Nearly half of all young women in a small U.S. study said they were poor sleepers, and those who drank sugary coffee beverages and energy drinks tended to have the worst sleep quality.
“Young adulthood is a time of intense change that influences health behaviors,” said Deborah Rohm Young, director of behavioral research at Kaiser Permanente Southern California in Pasadena. “We were specifically interested in sleep quality because not much research has been conducted on sleep and other health behaviors in young adults.” To explore this question, the researchers analyzed responses from 462 women who had participated in a long-term study as teenagers, beginning in 2006.
In 2015, the women answered a sleep quality questionnaire to rate their sleep duration, how often they wake up during the night, how long they take to fall asleep and any use of sleep medications. Sleep quality scores were calculated based on seven aspects of sleep.
Overall, 45.2% of the young women had scores indicating poor sleep quality.
Beverage habits were assessed using a survey that asked the women how often they drank soda, sports drinks and sweetened coffee-based drinks like mochas or frappuccinos over the past seven days.
Women who said they consumed energy drinks or high-calorie coffee beverages were more likely to report poor sleep quality, the authors report in the journal Sleep Health.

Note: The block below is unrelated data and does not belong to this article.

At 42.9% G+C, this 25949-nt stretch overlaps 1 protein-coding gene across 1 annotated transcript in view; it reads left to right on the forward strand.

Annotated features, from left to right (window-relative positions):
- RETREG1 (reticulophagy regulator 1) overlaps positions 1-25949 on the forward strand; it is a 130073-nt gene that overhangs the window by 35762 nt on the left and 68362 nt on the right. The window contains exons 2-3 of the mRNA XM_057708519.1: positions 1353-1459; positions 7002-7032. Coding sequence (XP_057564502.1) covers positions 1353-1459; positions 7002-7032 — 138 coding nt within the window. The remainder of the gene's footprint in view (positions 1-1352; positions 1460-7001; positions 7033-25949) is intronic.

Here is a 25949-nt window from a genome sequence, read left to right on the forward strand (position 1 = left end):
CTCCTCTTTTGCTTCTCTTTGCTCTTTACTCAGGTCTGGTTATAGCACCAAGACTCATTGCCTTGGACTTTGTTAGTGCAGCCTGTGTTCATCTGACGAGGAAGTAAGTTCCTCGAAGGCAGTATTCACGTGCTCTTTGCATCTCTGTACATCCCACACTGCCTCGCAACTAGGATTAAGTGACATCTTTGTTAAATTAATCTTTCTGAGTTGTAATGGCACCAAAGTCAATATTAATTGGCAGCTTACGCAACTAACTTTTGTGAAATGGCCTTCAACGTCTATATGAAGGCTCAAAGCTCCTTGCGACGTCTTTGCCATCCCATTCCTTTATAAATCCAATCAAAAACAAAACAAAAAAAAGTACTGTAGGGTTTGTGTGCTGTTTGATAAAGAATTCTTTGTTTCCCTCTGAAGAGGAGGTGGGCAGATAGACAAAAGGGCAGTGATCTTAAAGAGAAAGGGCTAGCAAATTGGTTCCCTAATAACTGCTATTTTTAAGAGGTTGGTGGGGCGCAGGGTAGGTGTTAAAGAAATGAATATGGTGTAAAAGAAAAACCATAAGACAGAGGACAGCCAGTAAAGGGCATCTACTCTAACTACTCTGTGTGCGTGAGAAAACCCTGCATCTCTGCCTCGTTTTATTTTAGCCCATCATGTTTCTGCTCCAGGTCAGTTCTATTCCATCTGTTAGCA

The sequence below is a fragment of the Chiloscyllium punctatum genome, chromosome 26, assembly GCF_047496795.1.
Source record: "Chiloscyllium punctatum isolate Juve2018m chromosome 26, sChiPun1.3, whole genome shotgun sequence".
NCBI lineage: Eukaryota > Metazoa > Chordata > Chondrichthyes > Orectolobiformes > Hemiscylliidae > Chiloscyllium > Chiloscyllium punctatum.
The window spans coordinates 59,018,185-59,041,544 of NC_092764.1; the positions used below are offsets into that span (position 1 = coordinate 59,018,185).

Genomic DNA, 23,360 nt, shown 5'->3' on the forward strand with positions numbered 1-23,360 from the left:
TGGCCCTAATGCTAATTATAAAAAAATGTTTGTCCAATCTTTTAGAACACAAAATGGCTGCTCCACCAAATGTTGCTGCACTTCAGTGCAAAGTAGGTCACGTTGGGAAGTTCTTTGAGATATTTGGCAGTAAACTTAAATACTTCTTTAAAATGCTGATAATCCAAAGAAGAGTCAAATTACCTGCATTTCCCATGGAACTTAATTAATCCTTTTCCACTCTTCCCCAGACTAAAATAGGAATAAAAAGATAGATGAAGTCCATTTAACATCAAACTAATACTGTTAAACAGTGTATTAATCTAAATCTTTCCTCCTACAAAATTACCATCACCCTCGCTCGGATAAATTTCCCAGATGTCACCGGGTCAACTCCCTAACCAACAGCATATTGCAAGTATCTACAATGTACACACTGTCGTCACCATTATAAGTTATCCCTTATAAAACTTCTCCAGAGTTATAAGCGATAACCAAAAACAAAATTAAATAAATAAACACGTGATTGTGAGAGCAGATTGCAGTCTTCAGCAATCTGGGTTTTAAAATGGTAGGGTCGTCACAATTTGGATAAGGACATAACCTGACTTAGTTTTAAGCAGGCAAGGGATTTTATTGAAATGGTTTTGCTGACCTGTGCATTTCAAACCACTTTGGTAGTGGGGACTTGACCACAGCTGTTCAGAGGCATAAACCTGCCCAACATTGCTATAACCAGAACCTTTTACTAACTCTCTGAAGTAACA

Two findings stand out, Young said.
“First, that prevalence of poor sleep quality was so high - almost half of the participants reported poor sleep quality,” she noted. “Second, that (consuming) sugary coffee drinks, even some compared with none, was associated with poor sleep quality.” The study wasn’t designed to prove that coffee-based drinks caused the women’s sleep problems. And it’s possible, the authors note, that sleep problems may lead to consuming sugary caffeinated drinks by day, which may lead to more sleep problems.
The relationship between sugar and caffeinated beverage intake and sleep is complicated, according to Dr. Suzanne Bertisch, clinical director of Behavioral Sleep Medicine at Brigham and Women’s Hospital in Boston, who wasn’t involved in the study.
“Consuming beverages with caffeine and sugar may be a sign that people are not getting the quality and quantity of sleep they need, but also may be a factor in causing poor sleep,” Bertisch told Reuters Health by email.
Factors other than diet could also account for poor sleep in young women, said Bertisch. A strength of the paper was that it accounted for the influence of parenting roles and employment status, she said.
“Other factors to consider are those related to mood, such as stress, anxiety, and depression; and medical conditions like migraine, which has high prevalence among young women.” The authors did not collect information about women doing shift work, which may also impact sleep, diet and caffeine intake, Bertisch noted.
Young pointed out that sleep quality scores were only modestly worse among women who consumed sugary caffeine drinks compared to those who didn’t, and future studies are needed to determine if drinking sugary coffee drinks affects sleep quality.